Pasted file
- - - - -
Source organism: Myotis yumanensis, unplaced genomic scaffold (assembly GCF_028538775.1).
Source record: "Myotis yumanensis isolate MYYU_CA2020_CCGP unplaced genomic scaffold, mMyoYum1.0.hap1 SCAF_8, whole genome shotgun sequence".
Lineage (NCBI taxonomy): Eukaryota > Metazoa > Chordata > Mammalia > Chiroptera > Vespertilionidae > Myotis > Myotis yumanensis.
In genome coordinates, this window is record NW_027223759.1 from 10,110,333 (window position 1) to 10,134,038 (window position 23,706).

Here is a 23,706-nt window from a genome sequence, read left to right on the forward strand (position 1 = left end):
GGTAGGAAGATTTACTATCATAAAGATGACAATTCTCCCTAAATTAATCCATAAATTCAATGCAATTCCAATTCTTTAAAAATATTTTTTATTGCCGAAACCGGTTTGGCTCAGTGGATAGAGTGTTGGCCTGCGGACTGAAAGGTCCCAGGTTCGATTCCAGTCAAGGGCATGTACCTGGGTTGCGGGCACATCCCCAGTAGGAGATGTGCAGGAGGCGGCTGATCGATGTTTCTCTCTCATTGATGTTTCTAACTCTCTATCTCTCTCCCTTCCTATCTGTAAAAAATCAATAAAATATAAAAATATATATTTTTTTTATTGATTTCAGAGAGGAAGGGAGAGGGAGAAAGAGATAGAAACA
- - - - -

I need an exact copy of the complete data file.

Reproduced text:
Source organism: Myotis yumanensis, unplaced genomic scaffold (assembly GCF_028538775.1).
Source record: "Myotis yumanensis isolate MYYU_CA2020_CCGP unplaced genomic scaffold, mMyoYum1.0.hap1 SCAF_8, whole genome shotgun sequence".
Lineage (NCBI taxonomy): Eukaryota > Metazoa > Chordata > Mammalia > Chiroptera > Vespertilionidae > Myotis > Myotis yumanensis.
In genome coordinates, this window is record NW_027223759.1 from 10,110,333 (window position 1) to 10,134,038 (window position 23,706).

Here is a 23,706-nt window from a genome sequence, read left to right on the forward strand (position 1 = left end):
GGTAGGAAGATTTACTATCATAAAGATGACAATTCTCCCTAAATTAATCCATAAATTCAATGCAATTCCAATTCTTTAAAAATATTTTTTATTGCCGAAACCGGTTTGGCTCAGTGGATAGAGTGTTGGCCTGCGGACTGAAAGGTCCCAGGTTCGATTCCAGTCAAGGGCATGTACCTGGGTTGCGGGCACATCCCCAGTAGGAGATGTGCAGGAGGCGGCTGATCGATGTTTCTCTCTCATTGATGTTTCTAACTCTCTATCTCTCTCCCTTCCTATCTGTAAAAAATCAATAAAATATAAAAATATATATTTTTTTTATTGATTTCAGAGAGGAAGGGAGAGGGAGAAAGAGATAGAAACA